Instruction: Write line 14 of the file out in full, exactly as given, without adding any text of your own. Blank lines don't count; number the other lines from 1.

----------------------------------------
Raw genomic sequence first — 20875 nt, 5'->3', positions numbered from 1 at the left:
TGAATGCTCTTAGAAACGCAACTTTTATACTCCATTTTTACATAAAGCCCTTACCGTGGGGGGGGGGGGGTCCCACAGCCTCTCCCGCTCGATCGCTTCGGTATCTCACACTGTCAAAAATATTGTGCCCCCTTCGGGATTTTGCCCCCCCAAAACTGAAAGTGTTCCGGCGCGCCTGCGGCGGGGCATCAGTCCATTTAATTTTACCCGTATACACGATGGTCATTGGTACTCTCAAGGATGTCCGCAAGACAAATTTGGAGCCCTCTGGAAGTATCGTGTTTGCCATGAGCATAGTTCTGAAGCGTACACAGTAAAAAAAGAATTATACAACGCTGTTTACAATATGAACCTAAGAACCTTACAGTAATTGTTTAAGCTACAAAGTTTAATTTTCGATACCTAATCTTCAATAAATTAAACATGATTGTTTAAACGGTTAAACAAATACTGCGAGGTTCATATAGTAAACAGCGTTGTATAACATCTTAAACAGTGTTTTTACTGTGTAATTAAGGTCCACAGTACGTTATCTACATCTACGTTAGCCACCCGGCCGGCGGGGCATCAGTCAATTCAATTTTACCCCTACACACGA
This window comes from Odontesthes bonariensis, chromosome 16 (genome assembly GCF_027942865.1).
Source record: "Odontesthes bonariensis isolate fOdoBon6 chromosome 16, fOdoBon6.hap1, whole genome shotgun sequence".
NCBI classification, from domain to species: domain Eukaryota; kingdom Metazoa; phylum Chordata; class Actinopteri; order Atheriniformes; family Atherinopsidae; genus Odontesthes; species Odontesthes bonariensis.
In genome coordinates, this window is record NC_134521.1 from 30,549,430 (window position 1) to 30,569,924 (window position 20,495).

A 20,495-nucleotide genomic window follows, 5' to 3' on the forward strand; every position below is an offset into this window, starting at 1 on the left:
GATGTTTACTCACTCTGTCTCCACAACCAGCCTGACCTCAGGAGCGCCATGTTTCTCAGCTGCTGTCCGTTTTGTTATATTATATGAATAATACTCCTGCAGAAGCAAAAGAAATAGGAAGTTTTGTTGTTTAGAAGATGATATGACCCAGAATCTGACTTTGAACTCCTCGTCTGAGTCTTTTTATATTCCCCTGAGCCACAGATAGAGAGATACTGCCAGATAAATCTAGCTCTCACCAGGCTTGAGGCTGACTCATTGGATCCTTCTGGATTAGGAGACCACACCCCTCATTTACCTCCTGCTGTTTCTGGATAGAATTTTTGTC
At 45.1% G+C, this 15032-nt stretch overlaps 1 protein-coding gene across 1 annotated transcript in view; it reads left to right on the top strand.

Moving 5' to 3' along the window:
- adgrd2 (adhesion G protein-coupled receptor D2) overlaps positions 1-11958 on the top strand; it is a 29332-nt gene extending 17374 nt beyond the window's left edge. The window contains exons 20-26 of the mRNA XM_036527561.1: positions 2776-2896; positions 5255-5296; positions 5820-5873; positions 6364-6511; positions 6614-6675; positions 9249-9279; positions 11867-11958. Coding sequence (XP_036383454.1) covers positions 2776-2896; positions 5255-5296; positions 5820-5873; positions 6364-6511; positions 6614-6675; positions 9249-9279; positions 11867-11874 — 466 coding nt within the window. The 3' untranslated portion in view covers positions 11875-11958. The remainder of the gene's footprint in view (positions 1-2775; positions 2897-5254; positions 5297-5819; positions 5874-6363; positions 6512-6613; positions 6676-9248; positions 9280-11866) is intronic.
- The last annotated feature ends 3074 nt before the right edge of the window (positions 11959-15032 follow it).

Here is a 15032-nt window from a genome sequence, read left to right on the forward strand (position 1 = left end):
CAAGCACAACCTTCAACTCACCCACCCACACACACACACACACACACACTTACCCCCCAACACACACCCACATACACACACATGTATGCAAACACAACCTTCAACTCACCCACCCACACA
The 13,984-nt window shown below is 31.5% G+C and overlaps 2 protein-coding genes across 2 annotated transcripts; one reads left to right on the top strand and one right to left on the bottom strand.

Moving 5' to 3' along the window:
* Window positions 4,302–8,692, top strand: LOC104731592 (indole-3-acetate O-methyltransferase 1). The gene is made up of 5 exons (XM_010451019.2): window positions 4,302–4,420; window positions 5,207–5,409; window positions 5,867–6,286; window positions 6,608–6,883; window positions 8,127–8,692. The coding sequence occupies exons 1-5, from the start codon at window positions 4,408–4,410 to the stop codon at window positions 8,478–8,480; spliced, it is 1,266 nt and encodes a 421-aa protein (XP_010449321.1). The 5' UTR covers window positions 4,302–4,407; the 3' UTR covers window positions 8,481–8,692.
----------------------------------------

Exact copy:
CAAGCACAACCTTCAACTCACCCACCCACACACACACACACACACACACTTACCCCCCAACACACACCCACATACACACACATGTATGCAAACACAACCTTCAACTCACCCACCCACACA